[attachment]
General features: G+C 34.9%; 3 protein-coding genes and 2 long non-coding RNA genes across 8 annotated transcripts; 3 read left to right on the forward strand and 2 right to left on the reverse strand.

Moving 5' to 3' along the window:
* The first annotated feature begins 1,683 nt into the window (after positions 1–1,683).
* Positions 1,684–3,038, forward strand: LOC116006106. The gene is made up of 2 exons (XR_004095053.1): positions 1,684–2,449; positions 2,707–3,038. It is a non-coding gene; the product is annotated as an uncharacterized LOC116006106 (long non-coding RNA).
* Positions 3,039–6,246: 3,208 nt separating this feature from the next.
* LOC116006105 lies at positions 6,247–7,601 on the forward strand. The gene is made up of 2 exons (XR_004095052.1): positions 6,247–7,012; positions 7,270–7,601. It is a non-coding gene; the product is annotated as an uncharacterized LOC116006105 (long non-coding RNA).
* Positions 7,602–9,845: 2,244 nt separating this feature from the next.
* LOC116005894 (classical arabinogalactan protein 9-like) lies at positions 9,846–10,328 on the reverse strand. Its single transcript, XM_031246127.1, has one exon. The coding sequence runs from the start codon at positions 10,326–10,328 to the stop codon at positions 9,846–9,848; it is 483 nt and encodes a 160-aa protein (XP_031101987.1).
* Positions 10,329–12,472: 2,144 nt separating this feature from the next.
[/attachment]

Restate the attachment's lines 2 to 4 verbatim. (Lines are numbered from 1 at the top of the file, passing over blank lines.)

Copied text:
Moving 5' to 3' along the window:
* The first annotated feature begins 1,683 nt into the window (after positions 1–1,683).
* Positions 1,684–3,038, forward strand: LOC116006106. The gene is made up of 2 exons (XR_004095053.1): positions 1,684–2,449; positions 2,707–3,038. It is a non-coding gene; the product is annotated as an uncharacterized LOC116006106 (long non-coding RNA).